The Titanic carried at least four Australians, three in the crew, and one second class passenger, Arthur McCrae, educated at Sydney Grammar School and Sydney University, assistant manager of a copper mine in Siberia, en route to visit relatives in Canada.
Of the four, only Evelyn Marsden from South Australia, a stewardess, survived. She had learnt to row boats on the Murray, a skill she utilised after the sinking. She married a doctor from the Titanic; they settled in Sydney where she died in 1938 and is buried in Waverley Cemetery.
On the Sunday, approaching the Grand Banks of Newfoundland, the Titanic, like others, received reports of ice, a result of warmer weather in the Arctic in previous winters.
Daniel Butler, author of Unsinkable, tellingly observed, ''If anyone on the bridge had bothered to plot all the positions in these reports, he would have seen an immense belt of ice seventy-eight miles wide stretching across the Titanic's projected course. Instead the messages were scattered across the ship …''
Captain Arthur Rostron of the Carpathia commented, on receiving similar messages,''I suppose the Titanic will have to slow down.''
But the Titanic did not slow down. Shortly after midnight, upon receiving news of the collision, it was Rostron who was ordering his own ship to lift its speed from 14 to 17 knots so as to reach the stricken liner as quickly as possible. The Californian, only 10 miles from the Titanic, had hove to for the night, aware of flares from a nearby vessel but not so interested either to rouse the wireless operator to listen for any traffic, or to sail towards the lights.
There are many stories of the ship's final hours, from Captain Edward Smith's courage, the reluctance of men to leave, occasional disorder and reports of shots, to the plight of those in the second and third classes.
Smith intended to retire upon return to England. The evidence suggests he was overly attentive to Ismay's desire to reach New York ahead of schedule. The central problem, however, was that he, like the ship's designers, failed to understand the power and might of the new liners. The Titanic was simply too strong for the iceberg; a lesser ship would have been stopped well before the fatal damage was done.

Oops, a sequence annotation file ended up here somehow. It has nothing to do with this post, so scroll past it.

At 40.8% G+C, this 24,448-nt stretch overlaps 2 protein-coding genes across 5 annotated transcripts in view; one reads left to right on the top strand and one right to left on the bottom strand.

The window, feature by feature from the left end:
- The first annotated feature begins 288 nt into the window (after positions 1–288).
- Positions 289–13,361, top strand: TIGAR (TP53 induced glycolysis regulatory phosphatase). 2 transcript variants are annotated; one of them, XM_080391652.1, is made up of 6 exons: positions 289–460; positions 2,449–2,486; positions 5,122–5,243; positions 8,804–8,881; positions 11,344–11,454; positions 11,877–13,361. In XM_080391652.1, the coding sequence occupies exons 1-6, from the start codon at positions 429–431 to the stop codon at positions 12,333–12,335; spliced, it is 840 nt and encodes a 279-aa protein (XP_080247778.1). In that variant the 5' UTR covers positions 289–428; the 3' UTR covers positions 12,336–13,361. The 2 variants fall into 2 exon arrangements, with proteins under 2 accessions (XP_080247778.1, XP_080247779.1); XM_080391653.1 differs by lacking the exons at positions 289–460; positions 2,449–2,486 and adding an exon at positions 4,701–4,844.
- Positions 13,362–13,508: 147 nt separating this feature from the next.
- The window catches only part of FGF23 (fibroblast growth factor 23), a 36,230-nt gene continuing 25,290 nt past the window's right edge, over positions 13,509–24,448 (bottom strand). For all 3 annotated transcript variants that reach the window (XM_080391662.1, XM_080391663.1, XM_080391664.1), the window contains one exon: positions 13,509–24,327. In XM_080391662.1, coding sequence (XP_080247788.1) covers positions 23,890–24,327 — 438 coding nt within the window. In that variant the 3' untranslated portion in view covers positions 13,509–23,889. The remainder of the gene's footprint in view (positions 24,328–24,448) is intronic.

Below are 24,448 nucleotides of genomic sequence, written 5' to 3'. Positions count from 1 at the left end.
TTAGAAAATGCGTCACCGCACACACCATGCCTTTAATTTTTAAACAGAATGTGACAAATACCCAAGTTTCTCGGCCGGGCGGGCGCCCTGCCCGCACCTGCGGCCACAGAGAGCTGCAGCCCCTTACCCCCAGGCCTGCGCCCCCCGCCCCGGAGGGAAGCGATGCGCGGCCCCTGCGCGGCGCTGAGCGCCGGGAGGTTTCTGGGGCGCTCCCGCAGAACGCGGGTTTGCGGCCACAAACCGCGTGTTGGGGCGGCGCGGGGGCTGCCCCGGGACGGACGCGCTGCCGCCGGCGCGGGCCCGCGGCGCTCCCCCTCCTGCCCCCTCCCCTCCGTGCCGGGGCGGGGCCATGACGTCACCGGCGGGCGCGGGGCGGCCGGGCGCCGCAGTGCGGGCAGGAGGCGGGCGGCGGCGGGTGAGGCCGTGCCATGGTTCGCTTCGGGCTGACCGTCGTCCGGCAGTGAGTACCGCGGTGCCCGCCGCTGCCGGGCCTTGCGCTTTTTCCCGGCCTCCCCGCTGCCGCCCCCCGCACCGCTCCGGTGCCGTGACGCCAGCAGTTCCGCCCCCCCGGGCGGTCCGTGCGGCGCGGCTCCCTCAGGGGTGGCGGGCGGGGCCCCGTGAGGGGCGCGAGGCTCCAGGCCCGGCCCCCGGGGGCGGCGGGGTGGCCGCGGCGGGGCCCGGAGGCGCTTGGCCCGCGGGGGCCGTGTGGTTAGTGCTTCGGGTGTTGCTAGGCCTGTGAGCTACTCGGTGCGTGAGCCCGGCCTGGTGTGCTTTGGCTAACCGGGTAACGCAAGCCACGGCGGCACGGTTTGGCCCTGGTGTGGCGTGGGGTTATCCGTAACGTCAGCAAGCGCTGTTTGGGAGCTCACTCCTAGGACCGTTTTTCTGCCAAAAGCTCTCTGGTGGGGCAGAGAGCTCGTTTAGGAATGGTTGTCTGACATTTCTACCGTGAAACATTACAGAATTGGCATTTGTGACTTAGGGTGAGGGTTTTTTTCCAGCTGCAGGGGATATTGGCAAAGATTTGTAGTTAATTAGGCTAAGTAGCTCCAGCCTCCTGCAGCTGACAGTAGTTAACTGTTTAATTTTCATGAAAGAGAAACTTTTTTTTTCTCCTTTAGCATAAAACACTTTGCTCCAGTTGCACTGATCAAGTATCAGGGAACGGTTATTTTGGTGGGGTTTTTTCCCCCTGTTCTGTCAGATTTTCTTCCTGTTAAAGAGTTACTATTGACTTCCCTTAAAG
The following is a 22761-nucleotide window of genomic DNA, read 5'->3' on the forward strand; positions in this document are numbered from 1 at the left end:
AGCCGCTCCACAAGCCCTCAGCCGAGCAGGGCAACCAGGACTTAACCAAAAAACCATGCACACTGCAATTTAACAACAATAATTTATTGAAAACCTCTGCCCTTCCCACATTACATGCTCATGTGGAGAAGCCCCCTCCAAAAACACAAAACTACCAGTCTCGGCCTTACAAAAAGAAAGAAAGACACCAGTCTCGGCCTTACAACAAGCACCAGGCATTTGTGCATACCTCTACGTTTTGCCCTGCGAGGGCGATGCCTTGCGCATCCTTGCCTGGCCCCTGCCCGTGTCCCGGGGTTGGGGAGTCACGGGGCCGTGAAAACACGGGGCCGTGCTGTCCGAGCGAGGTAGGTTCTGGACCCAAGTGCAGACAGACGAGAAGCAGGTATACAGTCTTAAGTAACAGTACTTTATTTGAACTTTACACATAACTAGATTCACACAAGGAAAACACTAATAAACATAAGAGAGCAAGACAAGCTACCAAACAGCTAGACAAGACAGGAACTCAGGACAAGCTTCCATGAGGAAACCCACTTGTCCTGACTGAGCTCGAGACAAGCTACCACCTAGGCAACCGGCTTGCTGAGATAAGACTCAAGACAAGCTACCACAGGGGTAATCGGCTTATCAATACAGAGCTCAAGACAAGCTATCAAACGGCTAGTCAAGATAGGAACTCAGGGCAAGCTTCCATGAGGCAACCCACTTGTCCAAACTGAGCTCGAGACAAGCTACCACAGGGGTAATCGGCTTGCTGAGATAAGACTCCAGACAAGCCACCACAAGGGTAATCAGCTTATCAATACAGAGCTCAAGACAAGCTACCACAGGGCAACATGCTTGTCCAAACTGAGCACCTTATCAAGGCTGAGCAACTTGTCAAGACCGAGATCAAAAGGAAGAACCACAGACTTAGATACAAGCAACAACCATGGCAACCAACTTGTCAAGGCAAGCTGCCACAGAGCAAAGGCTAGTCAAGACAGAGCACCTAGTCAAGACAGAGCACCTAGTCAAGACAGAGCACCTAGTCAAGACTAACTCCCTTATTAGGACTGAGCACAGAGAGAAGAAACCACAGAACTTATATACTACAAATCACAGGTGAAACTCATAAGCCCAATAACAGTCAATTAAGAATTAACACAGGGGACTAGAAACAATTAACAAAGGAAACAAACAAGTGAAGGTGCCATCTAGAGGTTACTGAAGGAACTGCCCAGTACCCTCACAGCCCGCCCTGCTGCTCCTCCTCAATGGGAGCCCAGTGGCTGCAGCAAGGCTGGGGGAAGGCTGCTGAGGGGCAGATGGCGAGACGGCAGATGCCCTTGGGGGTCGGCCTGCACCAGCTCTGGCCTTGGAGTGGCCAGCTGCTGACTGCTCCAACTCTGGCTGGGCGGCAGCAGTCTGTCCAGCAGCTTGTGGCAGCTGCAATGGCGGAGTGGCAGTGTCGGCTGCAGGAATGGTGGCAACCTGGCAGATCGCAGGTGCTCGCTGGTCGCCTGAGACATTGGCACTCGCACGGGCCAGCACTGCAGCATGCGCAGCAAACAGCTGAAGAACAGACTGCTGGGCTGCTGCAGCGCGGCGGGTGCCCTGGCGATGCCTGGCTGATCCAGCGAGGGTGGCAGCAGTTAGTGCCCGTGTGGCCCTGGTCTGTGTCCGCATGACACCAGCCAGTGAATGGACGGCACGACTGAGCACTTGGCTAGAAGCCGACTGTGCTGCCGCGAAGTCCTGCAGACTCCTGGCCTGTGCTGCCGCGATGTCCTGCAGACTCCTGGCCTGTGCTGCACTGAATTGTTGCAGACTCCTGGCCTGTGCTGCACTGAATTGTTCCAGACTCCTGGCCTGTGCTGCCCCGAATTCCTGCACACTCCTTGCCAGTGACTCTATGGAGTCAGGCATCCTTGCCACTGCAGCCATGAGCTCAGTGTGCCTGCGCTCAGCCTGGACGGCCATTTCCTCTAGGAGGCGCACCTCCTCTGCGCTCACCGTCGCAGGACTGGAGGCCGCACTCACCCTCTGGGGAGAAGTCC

Although he had no connection with Lichfield, two years after the sinking a larger than life statue of Smith was unveiled near the cathedral, the work of Lady Kathleen Scott, widow of the Antarctic explorer who had perished in the snow only a fortnight before the Titanic disaster.
The plaque referred to ''a brave life and heroic death,'' but not to the Titanic.
The hero of the rescue, Arthur Rostron, had honours heaped upon him on both sides of the Atlantic. He was later part of the naval force at Gallipoli, and became commodore of the Cunard Line.
The stone on his grave records that his efforts saved more than 700 of the Titanic's passengers and crew. Admiration for Rostron derived not just from the rescue but from the calm, orderly, disciplined and dignified manner of his conduct from the moment he learnt the Titanic was in trouble.
Stanley Lord, master of the Californian, something of a Captain Bligh, fared poorly in the two inquiries into the sinking, was dismissed by the ship's owners and spent the rest of his life defending his actions on the fateful night.
The most senior officer of the Titanic to survive, Second Officer Lightoller, never rose to command at sea but captained one of the small ships which rescued the troops from Dunkirk in 1940; he brought back 131.
The Second Officer on the Carpathia subsequently retired to Sydney after a career in which he captained both Queen Mary and Queen Elizabeth.
J. R. Nethercote is adjunct professor, Public Policy Institute, Australian Catholic University.